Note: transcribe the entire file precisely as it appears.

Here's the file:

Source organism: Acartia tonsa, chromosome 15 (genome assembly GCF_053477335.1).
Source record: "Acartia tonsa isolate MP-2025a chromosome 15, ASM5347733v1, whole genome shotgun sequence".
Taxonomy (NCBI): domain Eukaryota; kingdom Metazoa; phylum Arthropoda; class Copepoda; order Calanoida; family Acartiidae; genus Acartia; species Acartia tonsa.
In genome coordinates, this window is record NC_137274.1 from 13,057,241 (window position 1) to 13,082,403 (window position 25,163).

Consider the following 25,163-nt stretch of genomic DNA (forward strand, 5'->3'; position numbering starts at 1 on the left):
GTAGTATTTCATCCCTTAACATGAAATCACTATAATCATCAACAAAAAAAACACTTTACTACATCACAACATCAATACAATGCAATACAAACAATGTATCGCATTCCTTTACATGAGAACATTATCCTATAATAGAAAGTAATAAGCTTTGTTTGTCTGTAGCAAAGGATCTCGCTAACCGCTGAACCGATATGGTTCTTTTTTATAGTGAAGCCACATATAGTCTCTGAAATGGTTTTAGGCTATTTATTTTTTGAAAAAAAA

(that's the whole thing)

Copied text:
Source organism: Acartia tonsa, chromosome 15 (genome assembly GCF_053477335.1).
Source record: "Acartia tonsa isolate MP-2025a chromosome 15, ASM5347733v1, whole genome shotgun sequence".
Taxonomy (NCBI): domain Eukaryota; kingdom Metazoa; phylum Arthropoda; class Copepoda; order Calanoida; family Acartiidae; genus Acartia; species Acartia tonsa.
In genome coordinates, this window is record NC_137274.1 from 13,057,241 (window position 1) to 13,082,403 (window position 25,163).

Consider the following 25,163-nt stretch of genomic DNA (forward strand, 5'->3'; position numbering starts at 1 on the left):
GTAGTATTTCATCCCTTAACATGAAATCACTATAATCATCAACAAAAAAAACACTTTACTACATCACAACATCAATACAATGCAATACAAACAATGTATCGCATTCCTTTACATGAGAACATTATCCTATAATAGAAAGTAATAAGCTTTGTTTGTCTGTAGCAAAGGATCTCGCTAACCGCTGAACCGATATGGTTCTTTTTTATAGTGAAGCCACATATAGTCTCTGAAATGGTTTTAGGCTATTTATTTTTTGAAAAAAAA